A bright-green risotto — that you barely have to stir.
I admit I was dubious. I was skeptical. I was bordering on being a non-believer.
Could one really make perfect risotto on the stove-top by pouring a load of stock into a pan with the rice, turning the heat down to the lowest possible setting, then leaving it pretty much alone except to stir it twice? Yes, twice.
But I should have never doubted J. Kenji Lopez-Alt.
After all, he’s the man. He’s so meticulous and precise that he’s like a one-man Cook’s Illustrated test kitchen (where he used to work, by the way). The San Francisco-based managing culinary director of Serious Eats, Lopez-Alt is a restaurant-trained chef and the author of the “Food Lab” column, as well as a regular columnist for Cooking Light magazine.
His new book, “The Food Lab: Better Home Cooking Through Science” (W.W. Norton & Company), of which I received a review copy, is a must-have on your shelf. In fact, this past Sunday, it was named “Cookbook of the Year” by the International Association of Culinary Professionals.
The Asian charcuterie platter at Cassia.
SANTA MONICA — When my friend and talented cookbook author Andrea Nguyen raves about a place, I know I have to try it.
When Pulitzer Prize-winning food writer Jonathan Gold deems the food “brilliant,” I know I’m in for something extraordinary.
Indeed, that’s how superlative Cassia in Santa Monica is.
This expansive restaurant is run by Chef Bryant Ng, who has cooked with Daniel Boulud and Roland Passot, and counts Nancy Silverton as a mentor.
How pretty is this lemon cake from Sycamore Kitchen?
Sure, they serve lunch, but I was there for the baked goods. But of course.
Husband and wife owners Quinn and Karen Hatfield cooked for a spell in San Francisco, before departing for Los Angeles to open Hatfield’s. In 2012, they also opened the Sycamore Kitchen, an urban cafe and bakery with a large outdoor patio.
Karen is a long-time pastry chef, so it’s no surprise that the pastries excel here.
How good are they?
Let’s start with the buttercup ($3.50), the renamed version of a kougin-amann. It’s buttery alright. It’s also the closest kouign-amann I’ve found to that of Belinda Leong’s of B. Patisserie in San Francisco and John Shelsta’s of Howie’s Artisan Pizzeria in Redwood City (he trained with Leong). It’s golden and crisp, with airy layers that are just a smidge heavier in texture than Leong’s and Shelsta’s versions. It’s a dream to nibble on.
The buttercup (kouign-amann).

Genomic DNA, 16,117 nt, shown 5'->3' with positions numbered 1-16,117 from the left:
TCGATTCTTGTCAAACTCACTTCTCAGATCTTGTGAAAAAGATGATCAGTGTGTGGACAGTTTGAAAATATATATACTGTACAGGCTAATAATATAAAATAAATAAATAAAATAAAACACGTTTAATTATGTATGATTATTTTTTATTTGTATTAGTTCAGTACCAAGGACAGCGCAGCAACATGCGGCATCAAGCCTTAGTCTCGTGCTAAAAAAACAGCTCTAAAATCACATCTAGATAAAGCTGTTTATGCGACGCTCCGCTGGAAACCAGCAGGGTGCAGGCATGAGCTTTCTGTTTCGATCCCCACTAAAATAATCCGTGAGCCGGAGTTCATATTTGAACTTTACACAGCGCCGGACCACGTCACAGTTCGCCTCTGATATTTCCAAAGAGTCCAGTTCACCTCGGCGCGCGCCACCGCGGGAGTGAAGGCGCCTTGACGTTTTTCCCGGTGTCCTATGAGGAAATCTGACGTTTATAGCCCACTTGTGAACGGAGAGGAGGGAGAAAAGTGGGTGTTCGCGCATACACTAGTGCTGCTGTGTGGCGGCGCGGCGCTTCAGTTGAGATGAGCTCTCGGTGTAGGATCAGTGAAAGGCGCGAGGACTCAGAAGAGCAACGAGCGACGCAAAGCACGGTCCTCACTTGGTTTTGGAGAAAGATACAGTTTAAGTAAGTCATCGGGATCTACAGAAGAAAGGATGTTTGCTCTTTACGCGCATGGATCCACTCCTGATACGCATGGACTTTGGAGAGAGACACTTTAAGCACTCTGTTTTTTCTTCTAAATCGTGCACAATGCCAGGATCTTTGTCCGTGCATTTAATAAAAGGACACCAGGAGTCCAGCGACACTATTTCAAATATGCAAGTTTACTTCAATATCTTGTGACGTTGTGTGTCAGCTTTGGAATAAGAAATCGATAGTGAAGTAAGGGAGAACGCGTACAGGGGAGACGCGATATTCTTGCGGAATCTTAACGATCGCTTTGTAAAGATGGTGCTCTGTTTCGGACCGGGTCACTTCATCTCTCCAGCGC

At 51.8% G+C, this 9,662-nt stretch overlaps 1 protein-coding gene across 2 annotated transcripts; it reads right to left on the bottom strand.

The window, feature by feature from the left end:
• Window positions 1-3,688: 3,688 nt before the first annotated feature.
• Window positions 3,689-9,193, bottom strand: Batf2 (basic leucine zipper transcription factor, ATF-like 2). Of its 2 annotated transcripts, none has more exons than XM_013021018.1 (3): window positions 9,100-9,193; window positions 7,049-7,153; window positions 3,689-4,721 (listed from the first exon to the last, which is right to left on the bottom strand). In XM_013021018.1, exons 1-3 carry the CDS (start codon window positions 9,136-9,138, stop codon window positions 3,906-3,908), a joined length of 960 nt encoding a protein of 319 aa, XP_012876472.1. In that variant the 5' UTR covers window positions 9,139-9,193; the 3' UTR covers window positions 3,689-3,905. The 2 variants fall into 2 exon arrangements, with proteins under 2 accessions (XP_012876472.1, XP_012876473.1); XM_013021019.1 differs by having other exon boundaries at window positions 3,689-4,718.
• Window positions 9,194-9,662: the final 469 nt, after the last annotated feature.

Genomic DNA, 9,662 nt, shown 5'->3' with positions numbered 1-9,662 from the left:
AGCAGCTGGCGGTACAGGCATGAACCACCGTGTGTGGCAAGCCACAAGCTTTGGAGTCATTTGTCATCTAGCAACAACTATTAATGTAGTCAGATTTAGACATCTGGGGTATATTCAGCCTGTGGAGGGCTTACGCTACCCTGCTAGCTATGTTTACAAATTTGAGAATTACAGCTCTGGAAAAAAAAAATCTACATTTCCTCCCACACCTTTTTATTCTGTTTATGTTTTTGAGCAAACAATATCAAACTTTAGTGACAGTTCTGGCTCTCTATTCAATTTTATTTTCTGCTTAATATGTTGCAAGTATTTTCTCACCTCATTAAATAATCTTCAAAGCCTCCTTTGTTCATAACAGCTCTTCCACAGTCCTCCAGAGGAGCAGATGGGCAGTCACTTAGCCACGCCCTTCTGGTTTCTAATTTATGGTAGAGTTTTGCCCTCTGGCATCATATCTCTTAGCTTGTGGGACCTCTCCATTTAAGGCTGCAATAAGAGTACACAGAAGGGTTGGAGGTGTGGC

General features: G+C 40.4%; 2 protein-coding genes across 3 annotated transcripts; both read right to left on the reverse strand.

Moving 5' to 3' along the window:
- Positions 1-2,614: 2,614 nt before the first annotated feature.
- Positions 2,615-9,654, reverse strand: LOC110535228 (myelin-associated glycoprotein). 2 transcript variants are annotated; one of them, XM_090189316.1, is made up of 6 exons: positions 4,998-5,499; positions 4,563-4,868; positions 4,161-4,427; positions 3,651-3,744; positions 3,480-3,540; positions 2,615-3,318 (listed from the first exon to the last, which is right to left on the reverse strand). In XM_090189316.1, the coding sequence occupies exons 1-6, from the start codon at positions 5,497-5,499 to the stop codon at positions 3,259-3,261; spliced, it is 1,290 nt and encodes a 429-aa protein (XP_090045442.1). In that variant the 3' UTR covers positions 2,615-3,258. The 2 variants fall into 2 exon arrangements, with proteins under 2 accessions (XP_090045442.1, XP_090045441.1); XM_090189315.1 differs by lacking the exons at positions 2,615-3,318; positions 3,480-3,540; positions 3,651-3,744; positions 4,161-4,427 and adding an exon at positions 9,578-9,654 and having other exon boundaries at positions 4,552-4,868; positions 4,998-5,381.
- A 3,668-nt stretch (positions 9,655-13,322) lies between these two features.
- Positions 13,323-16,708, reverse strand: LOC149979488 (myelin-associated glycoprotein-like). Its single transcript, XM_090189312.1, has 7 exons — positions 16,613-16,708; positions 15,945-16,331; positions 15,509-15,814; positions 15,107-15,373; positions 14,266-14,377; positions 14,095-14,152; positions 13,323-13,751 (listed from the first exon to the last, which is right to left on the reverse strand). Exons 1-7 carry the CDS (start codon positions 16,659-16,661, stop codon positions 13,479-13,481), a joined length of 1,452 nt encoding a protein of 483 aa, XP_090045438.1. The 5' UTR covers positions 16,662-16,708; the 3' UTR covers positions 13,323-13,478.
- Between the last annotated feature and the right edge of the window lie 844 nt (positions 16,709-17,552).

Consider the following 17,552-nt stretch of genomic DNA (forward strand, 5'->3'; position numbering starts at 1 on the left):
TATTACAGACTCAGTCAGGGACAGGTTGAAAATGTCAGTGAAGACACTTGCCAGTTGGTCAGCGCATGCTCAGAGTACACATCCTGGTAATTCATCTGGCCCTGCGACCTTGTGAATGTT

Yup, this is a babka.
Then there are the cookies. At first glance, they look incredibly flat and thin — almost as if they were a mistake. But take a bite of the rice crispy cookie ($2.50) and the oatmeal toffee cookie ($2.25) and you know they were baked with purpose. The thinness means they are somehow crisp and chewy through and through. Brilliant.
An adult root beer float at Relish Gastro Lounge.
The hushed atmosphere and the white tablecloths have been jettisoned. And a whole new concept and personality have taken hold.
Sent Sovi in downtown Saratoga was Chef David Kinch’s stepping stone to even greater accolades as he went on to establish the Michelin three-starred Manresa in Los Gatos.
Chef Josiah Slone purchased the restaurant from Kinch, and for nearly 13 years kept the fine-dining ambiance, but with his own spin on it.
Now he and wife Khin Khin Slone have overturned that format, and launched a much more casual restaurant in its place.
Relish Gastro Lounge debuted in February with its reclaimed wood tables, color-changing lights, and soundtrack of rock and jazz. I had a chance to check it out a couple weeks ago when I was invited in as a guest of the restaurant.
The tap system.
The wine preservation system.
You’ll find 20 wines by the glass (preserved with the same argon gas system Sent Sovi used), along with 24 beers on tap. The menu, headed up by Chef Timothy Uttaro, former Sent Sovi sous chef, is made for sharing.
Ocean trout as imagined by the newly anointed chef of San Francisco’s Coi.
Daniel Patterson is a hard act to follow.
The cerebral and celebrated chef created a very personal oasis of zen elegance in a neighborhood of strip clubs when he opened Coi in San Francisco.
Last year, he decided to step down as executive chef to devote more time to overseeing his growing roster of restaurants — Alta CA in San Francisco, Aster in San Francisco, Haven in Oakland, and Plum Bar in Oakland — as well as his new Locol fast-food concept in partnership with Roy Choi of Kogi BBQ Truck fame.
But he has found a most accomplished successor in Matthew Kirkley, who took over COI in January. The Baltimore-reared chef has worked at such renowned establishments as the Fat Duck in London, L20 in Chicago, Restaurant Joel Robuchon in Las Vegas, and Le Meurice in Paris.
His flawless technique and breathtaking food attest to the fact that Patterson has left Coi in extraordinary hands.
The restaurant offers three wine pairing options.
The intimate dining room.
I had a chance to experience it when I was invited in as a guest of the restaurant earlier this month.